While the USA enforced the food deliveries to Tigray, which had long been blocked by the Ethiopian side, threatening sanctions, the aid deliveries for Afar, which were scarcely less needed, were still stuck in a depot in the city of Semera in May. The Ethiopian authorities made the transport difficult for a long time, sometimes it was a banal question as to whether the trucks intended for delivery could have a trailer or not.
Visit to a woman who comes from Australia but has long been considered the “voice of the Afar”. One who is currently quite angry. Valerie Browning, 71, has lived in the Horn of Africa for almost 50 years.
30 years ago she founded the aid organization “Afar Pastoral Development Association” (APDA) to improve the living conditions of the people there. “It’s like Afar isn’t on the map, but there was incredible suffering here earlier this year,” says Browning. “Thousands of homes were destroyed by the TPLF, people died out in droves.”
But the existence of those who are not directly affected by the violence is also endangered. Because of the drought, but also because of the indirect consequences of the violence. So many shepherds sold their goats primarily to Tigray until the fighting began.
But trade is still impossible with the war region, which has seen repeated fighting between the TPLF and Eritrean troops. The long dry period therefore forced most shepherds to offer their cattle and goats at local markets.
The problem: the supply kept increasing, the demand fell, the prices collapsed. The shepherds could hardly buy anything with the proceeds. The consequences of the Ukraine war have fueled the already high inflation, which is now over 40 percent for food.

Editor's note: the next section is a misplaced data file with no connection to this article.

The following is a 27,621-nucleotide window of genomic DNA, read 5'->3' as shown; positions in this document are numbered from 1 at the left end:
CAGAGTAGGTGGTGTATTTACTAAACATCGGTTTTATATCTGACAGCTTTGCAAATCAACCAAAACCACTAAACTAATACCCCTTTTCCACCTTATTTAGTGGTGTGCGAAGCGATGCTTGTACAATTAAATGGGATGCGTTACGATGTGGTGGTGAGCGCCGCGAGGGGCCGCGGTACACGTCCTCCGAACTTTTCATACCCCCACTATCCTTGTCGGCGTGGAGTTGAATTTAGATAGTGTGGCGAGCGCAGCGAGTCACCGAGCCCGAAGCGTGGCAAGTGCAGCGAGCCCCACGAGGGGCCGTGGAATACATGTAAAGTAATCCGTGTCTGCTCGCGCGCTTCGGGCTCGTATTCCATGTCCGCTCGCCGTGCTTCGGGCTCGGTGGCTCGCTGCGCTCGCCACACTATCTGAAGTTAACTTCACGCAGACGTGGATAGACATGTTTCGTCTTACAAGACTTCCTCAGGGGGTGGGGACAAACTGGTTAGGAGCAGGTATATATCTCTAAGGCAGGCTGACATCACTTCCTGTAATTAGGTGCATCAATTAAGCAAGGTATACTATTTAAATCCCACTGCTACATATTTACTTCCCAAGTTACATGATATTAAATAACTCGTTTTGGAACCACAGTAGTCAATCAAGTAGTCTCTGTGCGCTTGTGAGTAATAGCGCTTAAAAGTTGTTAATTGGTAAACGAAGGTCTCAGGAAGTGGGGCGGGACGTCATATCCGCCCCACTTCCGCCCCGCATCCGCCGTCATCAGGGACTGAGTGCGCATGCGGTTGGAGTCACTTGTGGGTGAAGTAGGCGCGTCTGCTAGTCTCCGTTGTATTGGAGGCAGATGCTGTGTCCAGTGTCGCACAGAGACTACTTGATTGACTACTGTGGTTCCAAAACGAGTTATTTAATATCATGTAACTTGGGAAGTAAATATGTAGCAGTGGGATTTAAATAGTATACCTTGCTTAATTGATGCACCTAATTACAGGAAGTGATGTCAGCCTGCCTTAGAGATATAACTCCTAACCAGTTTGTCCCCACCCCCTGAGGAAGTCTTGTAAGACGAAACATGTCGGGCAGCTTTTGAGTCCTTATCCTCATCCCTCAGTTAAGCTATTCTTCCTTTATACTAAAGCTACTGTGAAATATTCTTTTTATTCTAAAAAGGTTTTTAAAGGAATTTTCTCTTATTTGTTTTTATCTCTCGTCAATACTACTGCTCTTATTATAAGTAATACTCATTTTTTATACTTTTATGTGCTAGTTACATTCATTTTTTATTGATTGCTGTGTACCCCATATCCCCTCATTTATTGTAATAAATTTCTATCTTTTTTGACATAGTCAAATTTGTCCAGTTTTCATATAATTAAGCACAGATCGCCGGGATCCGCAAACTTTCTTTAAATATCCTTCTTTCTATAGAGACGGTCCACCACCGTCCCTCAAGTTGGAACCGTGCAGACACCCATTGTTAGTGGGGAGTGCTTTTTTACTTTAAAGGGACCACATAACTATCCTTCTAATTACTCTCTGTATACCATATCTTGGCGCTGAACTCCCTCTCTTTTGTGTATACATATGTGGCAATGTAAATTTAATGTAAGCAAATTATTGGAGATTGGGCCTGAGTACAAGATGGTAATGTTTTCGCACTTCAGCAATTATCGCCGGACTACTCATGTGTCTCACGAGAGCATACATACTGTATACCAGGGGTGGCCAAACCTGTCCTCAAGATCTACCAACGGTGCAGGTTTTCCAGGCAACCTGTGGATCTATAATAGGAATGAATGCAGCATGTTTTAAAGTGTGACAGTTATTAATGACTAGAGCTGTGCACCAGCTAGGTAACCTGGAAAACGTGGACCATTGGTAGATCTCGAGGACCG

Browning sees the consequences of this every day. The number of people who will depend on emergency food aid in the coming months has doubled. In some areas, their share is now 95 percent, she says.
“A lot of kids haven’t had milk for seven or eight months because their parents have had to sell their animals,” says Browning. “As a result, we have an awful lot of malnourished children – and mothers too.”
They, as Browning observed even in times of peace, can hardly be cared for adequately. With the support of her late mother’s foundation, she runs a gynecological hospital. Nine mothers are in the ward, and hundreds are treated here free of charge on a few days.
“A complicated pregnancy can mean death in Afar,” says Browning, “so many pregnant women travel long distances to come to us.” The facility has managed to reduce maternal and newborn mortality in the surrounding districts even during the current drought.
Browning is not giving up hope. It rained a little recently, which might allow enough plants to sprout for cattle and goats to graze. However, most families hardly have any left, and the Australian is looking for ways to help them buy new animals. Because they are the only long-term basis of existence.
The people of Afar are increasingly struggling to survive. “What scares us most at this point is that we’re just seeing the tip of the iceberg, and it’s already overwhelming,” Raphael Veicht, MSF’s Addis Ababa emergency coordinator, said in a press release.
“At Dupti Hospital, the only functioning referral hospital in the entire Afar region, we see children arriving after incredibly long and difficult journeys. And far too many die within 48 hours.” According to Veicht, they arrive too sick and undernourished to have a chance.
The shepherd Ali Ibrahim, 68, has so far been able to prevent this fate for his family. He has two wives and 20 children, and his semicircular tent structures made of twigs and woven mats are erected on the edge of a country road.
The family still owns ten cattle, two years ago there were 20. “Some died, I had to sell some,” he says, “there wasn’t enough rain. And apart from a sack of wheat from the regional government, we received no help.”
Ibrahim is worried that he could also lose his last animals. He points to his graying beard: “That is the color of fear. Two years ago it was still black.”